Manager: You won't report small incidents of stealing, but you'll cause our company to lose revenue based on your integrity?  Really?

You get the point.  Integrity is very important in every organization.  It belongs in the mission statement and core values.  You should talk about it as a company alot and reward the examples you can find.

But Integrity and its step-cousin, ethics, have no place in your performance management system.  Why?  Because they're impossible to give feedback to related to most employee's performance. 

You don't know you have a problem with Integrity or Ethics until they're gone.  Until there's a stench, a report or an explosion.  When you smell the stench or see the explosion, move swiftly and take care of business.

Just don't set your managers up to fail with conversations like the one above...

Comments

Dan Johnson

I agree with you regarding the rating scale thing. I look at values sections more as pass/fail. Fails should be traced back to specific incidents of discipline or scandal (Whichever applies). This is mostly for people on their last chance I guess. A fail means there is a better than 90% chance you will not be working here next year.

Shelley Moore

Good article. Integrity and ethics can be involved in performance management with the right software system. Bloomware.com is capable of integrating company goals with role definitions among many other aspects of the business.

Paul Hebert

I'm with Dan on this one - it's binary. Either you have it or you don't.

That said - each company has it's own definition of integrity based on the practices of the firm. Some companies live a bit closer to the integrity "event horizon" than others and some employees can operate there - others can't.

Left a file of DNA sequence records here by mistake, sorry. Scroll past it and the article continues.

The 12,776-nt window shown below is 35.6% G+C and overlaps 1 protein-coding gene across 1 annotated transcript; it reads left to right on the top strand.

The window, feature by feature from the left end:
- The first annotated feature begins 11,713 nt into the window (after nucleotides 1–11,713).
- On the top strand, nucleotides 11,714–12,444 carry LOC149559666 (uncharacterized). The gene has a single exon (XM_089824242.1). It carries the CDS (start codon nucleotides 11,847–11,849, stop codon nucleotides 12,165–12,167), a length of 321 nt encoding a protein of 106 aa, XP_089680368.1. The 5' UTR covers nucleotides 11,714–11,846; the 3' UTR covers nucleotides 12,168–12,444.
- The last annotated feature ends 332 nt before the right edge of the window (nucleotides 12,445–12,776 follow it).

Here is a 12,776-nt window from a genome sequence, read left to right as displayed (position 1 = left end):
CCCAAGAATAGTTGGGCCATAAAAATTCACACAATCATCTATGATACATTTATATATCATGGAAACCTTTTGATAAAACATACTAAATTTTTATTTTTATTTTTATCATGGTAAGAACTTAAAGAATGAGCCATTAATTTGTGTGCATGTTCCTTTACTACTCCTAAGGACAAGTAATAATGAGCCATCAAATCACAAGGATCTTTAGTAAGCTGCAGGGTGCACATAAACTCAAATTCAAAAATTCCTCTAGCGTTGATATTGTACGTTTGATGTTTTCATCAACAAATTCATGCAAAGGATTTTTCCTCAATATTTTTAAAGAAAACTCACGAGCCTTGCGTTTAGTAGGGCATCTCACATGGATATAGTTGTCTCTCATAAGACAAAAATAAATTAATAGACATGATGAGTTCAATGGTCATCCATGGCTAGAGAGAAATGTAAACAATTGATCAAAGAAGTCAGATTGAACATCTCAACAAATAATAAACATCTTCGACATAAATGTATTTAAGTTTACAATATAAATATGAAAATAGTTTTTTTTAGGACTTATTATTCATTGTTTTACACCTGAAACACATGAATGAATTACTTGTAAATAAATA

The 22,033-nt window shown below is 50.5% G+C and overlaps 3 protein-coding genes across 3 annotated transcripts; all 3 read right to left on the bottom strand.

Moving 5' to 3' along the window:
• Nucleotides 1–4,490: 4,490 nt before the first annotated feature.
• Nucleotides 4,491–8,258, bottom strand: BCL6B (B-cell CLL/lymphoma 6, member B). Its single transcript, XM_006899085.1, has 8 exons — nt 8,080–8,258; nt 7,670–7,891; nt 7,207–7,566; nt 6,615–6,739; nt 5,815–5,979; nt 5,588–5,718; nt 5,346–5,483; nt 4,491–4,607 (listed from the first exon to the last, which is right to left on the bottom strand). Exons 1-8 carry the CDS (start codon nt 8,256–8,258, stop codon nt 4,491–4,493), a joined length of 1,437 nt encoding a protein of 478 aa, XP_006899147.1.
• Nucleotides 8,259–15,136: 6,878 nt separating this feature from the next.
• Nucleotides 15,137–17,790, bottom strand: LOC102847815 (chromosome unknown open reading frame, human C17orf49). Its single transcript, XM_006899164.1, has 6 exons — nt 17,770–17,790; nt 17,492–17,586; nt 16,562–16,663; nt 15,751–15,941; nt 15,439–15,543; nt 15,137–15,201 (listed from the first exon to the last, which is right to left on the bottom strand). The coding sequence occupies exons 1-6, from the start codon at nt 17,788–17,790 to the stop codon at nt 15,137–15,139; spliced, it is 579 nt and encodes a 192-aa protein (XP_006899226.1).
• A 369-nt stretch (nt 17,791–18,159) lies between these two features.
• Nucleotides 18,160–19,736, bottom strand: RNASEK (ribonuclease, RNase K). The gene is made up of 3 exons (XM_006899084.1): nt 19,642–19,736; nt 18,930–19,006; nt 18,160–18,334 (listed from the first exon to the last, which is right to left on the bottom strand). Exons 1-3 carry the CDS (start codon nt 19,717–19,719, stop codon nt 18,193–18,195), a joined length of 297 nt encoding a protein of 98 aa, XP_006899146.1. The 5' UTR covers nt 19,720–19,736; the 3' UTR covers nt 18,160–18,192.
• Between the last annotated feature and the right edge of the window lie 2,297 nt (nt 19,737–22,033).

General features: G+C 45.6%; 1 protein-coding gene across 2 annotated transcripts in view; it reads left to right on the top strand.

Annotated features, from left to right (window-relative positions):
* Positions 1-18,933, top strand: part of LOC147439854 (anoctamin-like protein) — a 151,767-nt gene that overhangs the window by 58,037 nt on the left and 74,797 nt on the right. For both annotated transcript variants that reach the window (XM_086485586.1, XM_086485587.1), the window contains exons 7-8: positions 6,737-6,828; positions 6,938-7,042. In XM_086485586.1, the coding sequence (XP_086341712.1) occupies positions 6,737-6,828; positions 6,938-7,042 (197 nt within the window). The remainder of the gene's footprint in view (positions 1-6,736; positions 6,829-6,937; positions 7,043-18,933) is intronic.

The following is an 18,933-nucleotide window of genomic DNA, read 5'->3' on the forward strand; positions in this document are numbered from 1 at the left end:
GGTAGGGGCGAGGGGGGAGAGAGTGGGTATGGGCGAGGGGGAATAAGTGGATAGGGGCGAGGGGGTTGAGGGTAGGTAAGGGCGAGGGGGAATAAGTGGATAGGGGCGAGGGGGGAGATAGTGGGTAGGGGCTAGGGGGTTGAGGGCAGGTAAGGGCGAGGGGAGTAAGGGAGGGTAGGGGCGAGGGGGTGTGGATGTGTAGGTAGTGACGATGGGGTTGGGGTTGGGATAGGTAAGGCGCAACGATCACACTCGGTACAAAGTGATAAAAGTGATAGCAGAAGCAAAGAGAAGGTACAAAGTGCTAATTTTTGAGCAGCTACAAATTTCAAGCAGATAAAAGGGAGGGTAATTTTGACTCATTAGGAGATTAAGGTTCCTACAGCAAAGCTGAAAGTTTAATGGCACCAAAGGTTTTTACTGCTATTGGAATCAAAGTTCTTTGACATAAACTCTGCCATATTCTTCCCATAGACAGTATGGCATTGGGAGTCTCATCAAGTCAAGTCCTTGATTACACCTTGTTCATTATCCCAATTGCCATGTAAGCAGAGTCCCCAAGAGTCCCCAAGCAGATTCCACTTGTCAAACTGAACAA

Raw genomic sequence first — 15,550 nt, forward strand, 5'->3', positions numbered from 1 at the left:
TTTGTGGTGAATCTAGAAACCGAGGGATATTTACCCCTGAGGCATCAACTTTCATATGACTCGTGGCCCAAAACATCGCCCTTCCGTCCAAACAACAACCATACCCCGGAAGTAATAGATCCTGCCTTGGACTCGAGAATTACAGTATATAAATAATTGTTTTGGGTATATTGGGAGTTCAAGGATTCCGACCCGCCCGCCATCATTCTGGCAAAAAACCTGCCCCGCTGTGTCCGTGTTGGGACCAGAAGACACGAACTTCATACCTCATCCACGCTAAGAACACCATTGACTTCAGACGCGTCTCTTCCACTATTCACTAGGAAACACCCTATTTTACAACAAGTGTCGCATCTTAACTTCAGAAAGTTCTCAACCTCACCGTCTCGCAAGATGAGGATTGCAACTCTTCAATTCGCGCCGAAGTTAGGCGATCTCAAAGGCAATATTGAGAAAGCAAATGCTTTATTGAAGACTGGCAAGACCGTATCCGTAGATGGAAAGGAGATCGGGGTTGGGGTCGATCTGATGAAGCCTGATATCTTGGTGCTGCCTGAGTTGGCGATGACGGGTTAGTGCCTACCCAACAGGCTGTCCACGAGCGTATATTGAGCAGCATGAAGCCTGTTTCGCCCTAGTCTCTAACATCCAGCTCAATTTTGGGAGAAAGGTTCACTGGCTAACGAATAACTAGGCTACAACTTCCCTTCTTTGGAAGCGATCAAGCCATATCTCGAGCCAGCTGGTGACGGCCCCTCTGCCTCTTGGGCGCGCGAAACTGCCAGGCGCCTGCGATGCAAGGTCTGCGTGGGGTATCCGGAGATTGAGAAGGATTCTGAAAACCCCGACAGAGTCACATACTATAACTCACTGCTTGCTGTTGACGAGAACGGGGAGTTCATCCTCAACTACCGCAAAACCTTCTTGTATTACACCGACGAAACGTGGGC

It's a two-way street. Would you bounce an employee for not doing something the company thinks is okay but the individual thinks is outside their integrity bubble?

But back to you initial question - should integrity be part of a performance review. Absolutely. Without a discussion of the "how" things are done - you're only focused on "what" got done and then all bets are off. If you don't care how I got the sale, just that I got it - speaks volumes about the company.

The issue isn't whether to include it in my mind - it's whether it can be ranked on a scale - and it can't.

Loren Paulsson

It seems we're in danger of throwing the baby out with the bath water. In the hypothetical conversation, integrity isn't adequately defined. And we might argue annual reviews provide an imprecise way of dealing with a complex and delicate subject.